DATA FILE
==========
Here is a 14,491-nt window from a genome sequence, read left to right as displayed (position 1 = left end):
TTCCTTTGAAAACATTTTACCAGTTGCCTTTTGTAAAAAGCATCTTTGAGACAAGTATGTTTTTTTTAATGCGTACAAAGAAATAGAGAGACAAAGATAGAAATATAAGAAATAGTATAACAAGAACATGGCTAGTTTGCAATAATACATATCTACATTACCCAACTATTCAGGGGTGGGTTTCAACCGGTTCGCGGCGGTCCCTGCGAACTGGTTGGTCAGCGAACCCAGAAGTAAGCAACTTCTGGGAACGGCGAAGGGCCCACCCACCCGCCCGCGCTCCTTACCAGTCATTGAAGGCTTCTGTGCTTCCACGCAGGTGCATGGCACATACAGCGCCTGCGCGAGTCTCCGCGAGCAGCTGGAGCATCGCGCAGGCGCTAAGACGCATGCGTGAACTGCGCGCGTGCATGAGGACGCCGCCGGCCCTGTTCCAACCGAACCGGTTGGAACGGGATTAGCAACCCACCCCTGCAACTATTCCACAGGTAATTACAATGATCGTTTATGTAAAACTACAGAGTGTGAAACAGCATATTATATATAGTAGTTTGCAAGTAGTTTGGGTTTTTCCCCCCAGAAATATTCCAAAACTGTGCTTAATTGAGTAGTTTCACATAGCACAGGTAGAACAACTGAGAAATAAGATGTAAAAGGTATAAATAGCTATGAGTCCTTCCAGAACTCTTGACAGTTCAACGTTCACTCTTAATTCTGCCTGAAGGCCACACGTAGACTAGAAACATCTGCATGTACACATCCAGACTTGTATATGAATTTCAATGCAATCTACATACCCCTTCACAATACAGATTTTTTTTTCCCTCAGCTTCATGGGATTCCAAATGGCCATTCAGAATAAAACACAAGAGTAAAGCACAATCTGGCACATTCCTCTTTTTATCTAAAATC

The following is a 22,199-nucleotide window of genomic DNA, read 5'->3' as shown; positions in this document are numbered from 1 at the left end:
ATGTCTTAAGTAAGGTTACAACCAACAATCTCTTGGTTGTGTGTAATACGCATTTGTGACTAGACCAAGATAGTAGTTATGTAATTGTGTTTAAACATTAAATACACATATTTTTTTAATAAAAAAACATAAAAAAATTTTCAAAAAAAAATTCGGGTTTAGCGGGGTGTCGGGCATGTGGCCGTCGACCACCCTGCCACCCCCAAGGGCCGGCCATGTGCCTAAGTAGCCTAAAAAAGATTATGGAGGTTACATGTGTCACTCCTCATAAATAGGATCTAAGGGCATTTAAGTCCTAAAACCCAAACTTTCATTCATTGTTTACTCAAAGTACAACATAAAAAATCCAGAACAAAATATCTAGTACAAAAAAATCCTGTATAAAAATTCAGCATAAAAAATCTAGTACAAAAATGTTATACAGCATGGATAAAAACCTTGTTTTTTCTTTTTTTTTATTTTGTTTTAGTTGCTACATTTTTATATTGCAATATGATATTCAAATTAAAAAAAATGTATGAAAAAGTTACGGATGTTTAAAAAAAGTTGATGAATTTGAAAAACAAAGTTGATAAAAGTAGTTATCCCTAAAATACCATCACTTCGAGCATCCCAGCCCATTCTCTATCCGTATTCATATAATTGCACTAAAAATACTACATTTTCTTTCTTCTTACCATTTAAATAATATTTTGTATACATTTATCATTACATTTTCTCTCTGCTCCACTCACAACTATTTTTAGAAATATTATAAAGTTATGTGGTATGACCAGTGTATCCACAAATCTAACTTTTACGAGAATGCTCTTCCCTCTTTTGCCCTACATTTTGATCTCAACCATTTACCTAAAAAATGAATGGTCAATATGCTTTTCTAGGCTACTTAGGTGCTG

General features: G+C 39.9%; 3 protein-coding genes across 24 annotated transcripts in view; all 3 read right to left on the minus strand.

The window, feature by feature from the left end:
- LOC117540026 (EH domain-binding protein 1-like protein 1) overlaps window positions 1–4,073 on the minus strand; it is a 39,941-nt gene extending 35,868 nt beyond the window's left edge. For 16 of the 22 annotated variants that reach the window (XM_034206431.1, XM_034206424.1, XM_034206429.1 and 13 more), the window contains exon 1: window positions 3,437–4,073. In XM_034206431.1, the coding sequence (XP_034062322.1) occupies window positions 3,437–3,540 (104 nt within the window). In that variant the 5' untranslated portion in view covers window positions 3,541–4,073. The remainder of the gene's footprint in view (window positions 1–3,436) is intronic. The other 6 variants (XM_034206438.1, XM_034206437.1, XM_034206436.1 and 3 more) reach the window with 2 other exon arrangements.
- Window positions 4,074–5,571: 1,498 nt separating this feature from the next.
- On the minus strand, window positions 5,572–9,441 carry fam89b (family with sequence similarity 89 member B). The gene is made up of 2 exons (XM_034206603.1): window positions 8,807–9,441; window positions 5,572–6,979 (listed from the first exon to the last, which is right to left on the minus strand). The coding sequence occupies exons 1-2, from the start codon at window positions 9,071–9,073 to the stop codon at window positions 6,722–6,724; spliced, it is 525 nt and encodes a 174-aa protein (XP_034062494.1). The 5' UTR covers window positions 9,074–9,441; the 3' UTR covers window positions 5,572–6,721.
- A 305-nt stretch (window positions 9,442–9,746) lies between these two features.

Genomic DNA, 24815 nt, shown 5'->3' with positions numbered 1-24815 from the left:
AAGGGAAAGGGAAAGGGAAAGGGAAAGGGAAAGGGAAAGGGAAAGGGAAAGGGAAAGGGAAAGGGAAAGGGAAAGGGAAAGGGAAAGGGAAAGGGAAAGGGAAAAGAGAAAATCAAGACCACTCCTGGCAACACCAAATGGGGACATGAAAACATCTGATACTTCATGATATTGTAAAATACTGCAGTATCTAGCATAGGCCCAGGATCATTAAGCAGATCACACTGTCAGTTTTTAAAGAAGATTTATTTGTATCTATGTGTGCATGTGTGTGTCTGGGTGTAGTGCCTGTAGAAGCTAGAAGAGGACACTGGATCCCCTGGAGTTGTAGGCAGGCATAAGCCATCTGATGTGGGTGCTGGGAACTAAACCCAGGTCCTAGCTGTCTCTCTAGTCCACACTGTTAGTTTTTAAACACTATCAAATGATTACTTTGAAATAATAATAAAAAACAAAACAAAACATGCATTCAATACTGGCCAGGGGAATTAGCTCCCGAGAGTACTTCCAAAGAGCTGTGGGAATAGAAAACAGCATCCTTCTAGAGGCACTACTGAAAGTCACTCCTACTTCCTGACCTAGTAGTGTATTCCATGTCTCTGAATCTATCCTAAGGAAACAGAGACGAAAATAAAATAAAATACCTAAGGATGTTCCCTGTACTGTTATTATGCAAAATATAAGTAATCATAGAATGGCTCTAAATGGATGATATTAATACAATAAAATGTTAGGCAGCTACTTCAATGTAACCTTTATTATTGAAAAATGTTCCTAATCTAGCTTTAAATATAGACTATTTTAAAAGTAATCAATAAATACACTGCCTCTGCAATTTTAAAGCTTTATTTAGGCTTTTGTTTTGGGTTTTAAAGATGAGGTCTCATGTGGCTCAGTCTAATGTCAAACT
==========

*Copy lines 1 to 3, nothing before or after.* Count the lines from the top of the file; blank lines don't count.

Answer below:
Here is a 14,491-nt window from a genome sequence, read left to right as displayed (position 1 = left end):
TTCCTTTGAAAACATTTTACCAGTTGCCTTTTGTAAAAAGCATCTTTGAGACAAGTATGTTTTTTTTAATGCGTACAAAGAAATAGAGAGACAAAGATAGAAATATAAGAAATAGTATAACAAGAACATGGCTAGTTTGCAATAATACATATCTACATTACCCAACTATTCAGGGGTGGGTTTCAACCGGTTCGCGGCGGTCCCTGCGAACTGGTTGGTCAGCGAACCCAGAAGTAAGCAACTTCTGGGAACGGCGAAGGGCCCACCCACCCGCCCGCGCTCCTTACCAGTCATTGAAGGCTTCTGTGCTTCCACGCAGGTGCATGGCACATACAGCGCCTGCGCGAGTCTCCGCGAGCAGCTGGAGCATCGCGCAGGCGCTAAGACGCATGCGTGAACTGCGCGCGTGCATGAGGACGCCGCCGGCCCTGTTCCAACCGAACCGGTTGGAACGGGATTAGCAACCCACCCCTGCAACTATTCCACAGGTAATTACAATGATCGTTTATGTAAAACTACAGAGTGTGAAACAGCATATTATATATAGTAGTTTGCAAGTAGTTTGGGTTTTTCCCCCCAGAAATATTCCAAAACTGTGCTTAATTGAGTAGTTTCACATAGCACAGGTAGAACAACTGAGAAATAAGATGTAAAAGGTATAAATAGCTATGAGTCCTTCCAGAACTCTTGACAGTTCAACGTTCACTCTTAATTCTGCCTGAAGGCCACACGTAGACTAGAAACATCTGCATGTACACATCCAGACTTGTATATGAATTTCAATGCAATCTACATACCCCTTCACAATACAGATTTTTTTTTCCCTCAGCTTCATGGGATTCCAAATGGCCATTCAGAATAAAACACAAGAGTAAAGCACAATCTGGCACATTCCTCTTTTTATCTAAAATC

The following is a 22,199-nucleotide window of genomic DNA, read 5'->3' as shown; positions in this document are numbered from 1 at the left end: